Matthew Hudnall

In The News: Alabama Attorney General’s office warns of technical support service scams

Computer users, beware. Just because Alabama’s Attorney General and the Fair Trade Commission got a company accused of using phony tech support practices to stop doesn’t mean you’re safe. “What these people are doing, is they are trying to get you to believe that your computer is infected with a… Read more

Sources: Fox 6 (Birmingham)

In The News: CAPS keeps close watch on Ransomware Cybersecurity attack

The international ransomware cyberattack has created serious problems in over 150 countries because of the threat. The University of Alabama has been keeping a close watch to make sure its network is safe. Experts at The Center for Advanced Public Safety have been scanning all of their servers to make… Read more

Sources: CBS 42 (Birmingham)

In The News: UA cyber security researcher explains CloudFare data leak

A University of Alabama cyber security researcher says it could turn out to be one of the largest internet security incidents ever. Matthew Hudnall is talking about a mistake made by CloudFlare, a company he says protects sites like Uber and FitBit from cyber security threats. “It’s a very, very… Read more

Sources: NBC 13 (Birmingham), CBS 42 (Birmingham), ABC 33/40 (Birmingham), WVUA (Tuscaloosa), Fox 6 (Birmingham)

In The News: Mobile mapping used to boost Northport retail development: CAPS researcher comments on mobile tracking

Birmingham-based r360 Consulting has entered into a three-year agreement with the City of Northport. According to the firm, Northport will pay r360 $25,000 per year to collect economic data and lure retailers to the city. The consulting firm plans to use “mobile mapping”, which is a popular tool in the… Read more

Sources: ABC 33/40

In The News: Overseas military will be able to cast vote online

Speaking of security and fraud risks, Matthew Hudnall, deputy director for the Center for Advanced Public Safety at The University of Alabama, says now is the time to take the risk. “It’s really about give-and-take, in that in order to trailblazer this new platform we really have to accept some… Read more

Sources: WSFA-NBC 12, WTVM-ABC, WBRC Fox 6

In The News: Fighting drunk driving with technology

According to the University of Alabama Center for Advanced Public Safety, or CAPS, about a third of car crashes on Cinco de Mayo in the past five years involved alcohol. CAPS has created a mobile app to help users find a safe ride home. It’s called “Driver Sober or Get Pulled… Read more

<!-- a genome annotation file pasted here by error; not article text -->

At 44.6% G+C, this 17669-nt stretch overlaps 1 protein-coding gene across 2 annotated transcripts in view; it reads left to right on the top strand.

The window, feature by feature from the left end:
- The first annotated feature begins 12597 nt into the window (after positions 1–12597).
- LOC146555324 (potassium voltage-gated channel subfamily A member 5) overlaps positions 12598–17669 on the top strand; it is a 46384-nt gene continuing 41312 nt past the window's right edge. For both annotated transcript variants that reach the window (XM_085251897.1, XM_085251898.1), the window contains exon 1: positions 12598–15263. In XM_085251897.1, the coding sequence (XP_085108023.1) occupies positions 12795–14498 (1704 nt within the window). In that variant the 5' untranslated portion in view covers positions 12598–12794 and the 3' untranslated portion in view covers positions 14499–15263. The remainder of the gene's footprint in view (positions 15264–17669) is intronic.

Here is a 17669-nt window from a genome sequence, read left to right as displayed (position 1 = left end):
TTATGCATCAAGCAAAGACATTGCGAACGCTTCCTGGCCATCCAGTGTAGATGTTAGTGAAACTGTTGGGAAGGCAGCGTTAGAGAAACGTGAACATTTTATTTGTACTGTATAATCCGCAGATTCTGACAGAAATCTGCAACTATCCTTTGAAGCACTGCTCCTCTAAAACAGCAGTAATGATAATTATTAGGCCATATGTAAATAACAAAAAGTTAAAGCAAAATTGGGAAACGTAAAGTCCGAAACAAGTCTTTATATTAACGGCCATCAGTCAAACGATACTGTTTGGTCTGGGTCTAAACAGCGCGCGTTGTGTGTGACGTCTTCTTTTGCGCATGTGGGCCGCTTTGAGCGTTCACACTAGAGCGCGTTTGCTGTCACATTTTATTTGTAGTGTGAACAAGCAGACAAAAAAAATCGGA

Sources: WBMA ABC 33/40, WBRC Fox 6

In The News: As temperatures drop, deer collisions could rise

There’s a lot of traffic incidents throughout a normal day. In a year, that number can be mind-boggling. At the University of Alabama Center for Advanced Public Safety (CAPS), those numbers are their game. They monitor every detail, from citations to collisions. One particular statistic that sees a sharp hike… Read more

Sources: WIAT CBS 42

Expanding Its Window: CAPS ventures into new areas that serve society

Creating innovative technology for law enforcement may be the claim to fame for the Center for Advanced Public Safety, but, as is the case for many in Alabama, a tornado outbreak in April 2011 prompted CAPS researchers to consider their role in preparing the community for future disasters. After the… Read more

Capstone Engineer – Spring 2014

With the completion of the North Engineering Research Center, The University of Alabama has completed about $300 million in engineering and science facilities. The four buildings surround the Shelby Engineering and Science Quad, and are helping transform the UA College of Engineering’s teaching and research along with recruitment of students… Read more

In The News: January storm brought increase in serious wrecks on rural roads

Predictably, wrecks on Alabama roadways increased during the winter storm that surprised the state two weeks ago, though most of the severe accidents occurred on rural routes free of congestion where road speeds remained faster, according to University of Alabama researchers. Read more

Sources: The Tuscaloosa News